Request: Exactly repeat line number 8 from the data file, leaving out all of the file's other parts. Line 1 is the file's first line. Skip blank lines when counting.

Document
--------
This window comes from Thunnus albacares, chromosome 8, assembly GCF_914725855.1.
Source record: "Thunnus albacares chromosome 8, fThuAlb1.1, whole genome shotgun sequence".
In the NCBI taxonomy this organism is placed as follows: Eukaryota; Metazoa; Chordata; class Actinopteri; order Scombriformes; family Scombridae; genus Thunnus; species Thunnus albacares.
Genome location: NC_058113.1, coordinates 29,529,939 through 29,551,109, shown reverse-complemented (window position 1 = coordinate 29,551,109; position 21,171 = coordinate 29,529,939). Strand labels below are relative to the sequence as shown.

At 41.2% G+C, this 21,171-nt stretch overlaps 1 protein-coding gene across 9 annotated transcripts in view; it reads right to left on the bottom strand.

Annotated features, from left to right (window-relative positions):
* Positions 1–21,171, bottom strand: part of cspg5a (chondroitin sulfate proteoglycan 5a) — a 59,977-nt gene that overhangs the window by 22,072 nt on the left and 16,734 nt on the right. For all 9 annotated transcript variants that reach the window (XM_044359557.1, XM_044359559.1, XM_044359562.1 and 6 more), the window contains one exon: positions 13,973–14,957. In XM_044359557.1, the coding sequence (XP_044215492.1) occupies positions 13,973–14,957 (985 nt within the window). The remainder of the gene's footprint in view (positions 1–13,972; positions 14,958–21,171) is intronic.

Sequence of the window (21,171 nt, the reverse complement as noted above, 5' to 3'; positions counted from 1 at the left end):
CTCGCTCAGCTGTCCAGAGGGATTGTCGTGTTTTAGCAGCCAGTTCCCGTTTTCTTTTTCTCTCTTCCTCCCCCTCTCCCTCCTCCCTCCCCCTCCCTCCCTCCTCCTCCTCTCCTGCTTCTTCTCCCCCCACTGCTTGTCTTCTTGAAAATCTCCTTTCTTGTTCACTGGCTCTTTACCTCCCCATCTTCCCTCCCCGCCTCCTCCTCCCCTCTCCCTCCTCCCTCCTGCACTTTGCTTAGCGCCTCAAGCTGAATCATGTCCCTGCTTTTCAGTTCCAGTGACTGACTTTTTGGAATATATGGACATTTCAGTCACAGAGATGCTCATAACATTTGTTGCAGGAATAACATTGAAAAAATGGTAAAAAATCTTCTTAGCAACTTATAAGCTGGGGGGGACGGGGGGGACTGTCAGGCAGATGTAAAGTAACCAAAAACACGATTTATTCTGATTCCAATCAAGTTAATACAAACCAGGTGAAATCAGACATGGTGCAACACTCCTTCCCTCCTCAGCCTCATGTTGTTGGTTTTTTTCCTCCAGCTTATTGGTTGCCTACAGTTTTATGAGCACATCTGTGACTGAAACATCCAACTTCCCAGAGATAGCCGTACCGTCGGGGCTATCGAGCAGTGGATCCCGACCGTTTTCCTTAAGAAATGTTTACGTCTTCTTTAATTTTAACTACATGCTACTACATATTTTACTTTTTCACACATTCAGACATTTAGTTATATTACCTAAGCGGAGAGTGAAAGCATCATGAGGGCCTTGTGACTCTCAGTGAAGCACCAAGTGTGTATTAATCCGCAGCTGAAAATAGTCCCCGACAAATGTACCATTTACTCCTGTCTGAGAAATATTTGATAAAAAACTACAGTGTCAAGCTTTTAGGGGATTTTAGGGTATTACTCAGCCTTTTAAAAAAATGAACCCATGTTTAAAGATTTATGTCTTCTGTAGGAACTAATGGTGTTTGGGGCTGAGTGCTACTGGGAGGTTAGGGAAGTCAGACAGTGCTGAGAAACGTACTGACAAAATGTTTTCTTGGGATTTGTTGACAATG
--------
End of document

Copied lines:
Sequence of the window (21,171 nt, the reverse complement as noted above, 5' to 3'; positions counted from 1 at the left end):